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Protection in the lions’ den

From the May 18, 2020 issue of the Christian Science Sentinel


Hanging above my bed is a painting by Briton Riviere, “Daniel’s Answer to the King.” It is a deeply inspiring image depicting a scene from the well-known Bible story of Daniel in the lions’ den. Daniel has his back to the lions. He’s looking up and out of the den toward the light, with a peaceful expression that makes it clear he feels God’s loving presence, even in his humanly dire situation. He appears fearless, trusting God wholly for his protection. Each morning this painting reminds me of the day Daniel’s story came to my rescue, and spoke to me in a way that brought relief and healing during my darkest hour.

I was nineteen. Inspired by attending the 1969 Christian Science Biennial College Meeting at The Mother Church in Boston, I returned home to discover that I had been unexpectedly drafted into the United States Army. Within days my entire life was upended—I was sent to boot camp and advanced infantry training, and five months later I was deployed to Vietnam, to a division in the heavily contested Mekong Delta, where I received two additional weeks of region-specific tactical training, stressing the territory’s steamy climate, leeches, mosquitos, venomous snakes, booby traps, and guerrilla warfare.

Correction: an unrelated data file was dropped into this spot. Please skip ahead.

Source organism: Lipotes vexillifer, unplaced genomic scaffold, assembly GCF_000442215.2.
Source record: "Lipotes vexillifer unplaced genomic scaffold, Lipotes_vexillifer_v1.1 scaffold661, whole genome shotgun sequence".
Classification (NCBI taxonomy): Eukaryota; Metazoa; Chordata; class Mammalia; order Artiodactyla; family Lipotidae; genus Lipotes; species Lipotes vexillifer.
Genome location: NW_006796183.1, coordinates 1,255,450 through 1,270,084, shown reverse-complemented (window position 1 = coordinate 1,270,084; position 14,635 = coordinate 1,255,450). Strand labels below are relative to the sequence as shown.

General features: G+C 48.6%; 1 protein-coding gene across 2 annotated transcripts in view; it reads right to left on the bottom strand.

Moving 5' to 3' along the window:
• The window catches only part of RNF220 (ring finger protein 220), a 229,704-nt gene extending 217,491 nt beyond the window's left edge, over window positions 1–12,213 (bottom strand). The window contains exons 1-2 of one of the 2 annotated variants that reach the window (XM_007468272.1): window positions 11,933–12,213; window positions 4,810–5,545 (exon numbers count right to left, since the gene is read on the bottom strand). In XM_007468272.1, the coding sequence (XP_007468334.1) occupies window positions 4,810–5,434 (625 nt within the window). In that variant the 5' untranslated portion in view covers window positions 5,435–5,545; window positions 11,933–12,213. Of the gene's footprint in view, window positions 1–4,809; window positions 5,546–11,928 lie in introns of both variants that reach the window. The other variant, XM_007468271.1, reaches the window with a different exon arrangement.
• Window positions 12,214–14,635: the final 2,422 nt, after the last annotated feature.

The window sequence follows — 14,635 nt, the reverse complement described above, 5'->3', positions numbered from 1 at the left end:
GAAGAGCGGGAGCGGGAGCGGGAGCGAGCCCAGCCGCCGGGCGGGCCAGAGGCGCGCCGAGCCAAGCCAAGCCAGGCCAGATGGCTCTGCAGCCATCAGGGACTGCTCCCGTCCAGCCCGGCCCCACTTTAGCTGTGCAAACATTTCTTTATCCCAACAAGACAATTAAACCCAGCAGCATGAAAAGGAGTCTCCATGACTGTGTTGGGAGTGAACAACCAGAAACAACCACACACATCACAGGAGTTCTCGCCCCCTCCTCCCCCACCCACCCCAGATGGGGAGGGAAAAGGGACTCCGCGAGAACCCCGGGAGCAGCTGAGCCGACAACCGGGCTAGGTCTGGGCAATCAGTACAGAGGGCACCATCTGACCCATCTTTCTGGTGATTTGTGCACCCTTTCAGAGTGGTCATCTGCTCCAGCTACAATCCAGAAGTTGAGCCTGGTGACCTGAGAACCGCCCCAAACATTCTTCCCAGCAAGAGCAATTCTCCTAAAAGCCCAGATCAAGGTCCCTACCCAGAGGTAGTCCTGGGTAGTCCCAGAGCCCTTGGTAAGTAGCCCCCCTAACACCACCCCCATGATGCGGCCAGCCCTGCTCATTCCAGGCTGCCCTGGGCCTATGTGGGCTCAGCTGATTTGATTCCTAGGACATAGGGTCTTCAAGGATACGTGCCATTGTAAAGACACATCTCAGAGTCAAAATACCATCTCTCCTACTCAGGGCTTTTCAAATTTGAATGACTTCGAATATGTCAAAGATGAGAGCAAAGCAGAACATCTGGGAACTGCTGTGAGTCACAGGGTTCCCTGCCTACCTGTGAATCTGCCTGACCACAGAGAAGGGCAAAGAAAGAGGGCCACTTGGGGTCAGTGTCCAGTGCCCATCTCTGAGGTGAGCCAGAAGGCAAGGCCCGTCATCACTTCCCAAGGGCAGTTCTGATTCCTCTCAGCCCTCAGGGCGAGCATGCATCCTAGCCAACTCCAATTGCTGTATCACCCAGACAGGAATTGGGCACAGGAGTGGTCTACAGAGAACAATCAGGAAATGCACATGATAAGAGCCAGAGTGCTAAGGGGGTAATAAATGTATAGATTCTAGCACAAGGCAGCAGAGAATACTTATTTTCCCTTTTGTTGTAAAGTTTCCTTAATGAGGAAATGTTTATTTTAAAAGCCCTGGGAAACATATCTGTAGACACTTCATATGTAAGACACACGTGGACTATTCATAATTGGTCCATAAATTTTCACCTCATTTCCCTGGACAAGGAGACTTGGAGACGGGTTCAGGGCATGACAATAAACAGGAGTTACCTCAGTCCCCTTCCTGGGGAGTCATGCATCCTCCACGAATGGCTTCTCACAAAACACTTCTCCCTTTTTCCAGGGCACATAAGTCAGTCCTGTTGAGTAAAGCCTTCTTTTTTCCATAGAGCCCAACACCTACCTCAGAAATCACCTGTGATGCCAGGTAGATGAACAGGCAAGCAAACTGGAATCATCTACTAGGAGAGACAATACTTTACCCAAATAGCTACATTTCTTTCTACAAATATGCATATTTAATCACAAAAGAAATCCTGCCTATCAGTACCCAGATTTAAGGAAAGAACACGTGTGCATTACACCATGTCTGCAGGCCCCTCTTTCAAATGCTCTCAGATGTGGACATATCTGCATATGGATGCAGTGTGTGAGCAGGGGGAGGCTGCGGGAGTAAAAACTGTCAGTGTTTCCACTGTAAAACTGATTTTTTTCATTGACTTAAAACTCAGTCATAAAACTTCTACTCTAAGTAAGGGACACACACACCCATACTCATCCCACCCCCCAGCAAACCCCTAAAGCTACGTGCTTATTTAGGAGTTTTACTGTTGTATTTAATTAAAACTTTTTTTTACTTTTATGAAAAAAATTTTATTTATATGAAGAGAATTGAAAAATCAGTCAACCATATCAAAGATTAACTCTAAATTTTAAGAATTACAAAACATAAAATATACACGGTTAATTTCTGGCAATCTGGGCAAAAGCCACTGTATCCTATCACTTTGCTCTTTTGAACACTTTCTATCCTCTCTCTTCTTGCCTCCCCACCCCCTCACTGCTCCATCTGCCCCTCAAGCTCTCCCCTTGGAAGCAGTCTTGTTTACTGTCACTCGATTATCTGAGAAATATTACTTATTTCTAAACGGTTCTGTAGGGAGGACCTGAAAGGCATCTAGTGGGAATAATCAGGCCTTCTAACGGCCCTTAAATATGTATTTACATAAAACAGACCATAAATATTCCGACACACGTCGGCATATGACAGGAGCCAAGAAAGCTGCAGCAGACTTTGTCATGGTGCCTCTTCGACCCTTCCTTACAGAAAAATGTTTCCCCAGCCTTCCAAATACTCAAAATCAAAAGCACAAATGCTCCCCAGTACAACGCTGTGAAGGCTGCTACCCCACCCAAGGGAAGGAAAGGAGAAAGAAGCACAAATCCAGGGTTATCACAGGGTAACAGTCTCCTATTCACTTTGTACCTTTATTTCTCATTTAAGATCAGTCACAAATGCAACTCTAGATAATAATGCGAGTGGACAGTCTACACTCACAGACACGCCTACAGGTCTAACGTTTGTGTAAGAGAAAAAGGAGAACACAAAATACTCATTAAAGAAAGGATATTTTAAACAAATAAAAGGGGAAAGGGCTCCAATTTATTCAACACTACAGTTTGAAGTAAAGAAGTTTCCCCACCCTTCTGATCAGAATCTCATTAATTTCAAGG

Overcome with fear, and with little hope that I would survive, I had difficulty sleeping and retaining food. I was terrified that I would step on or trip any one of a variety of booby traps. Recognizing I had to get a handle on this fear, I skipped my final training session and returned to my hooch, where I tried to pray.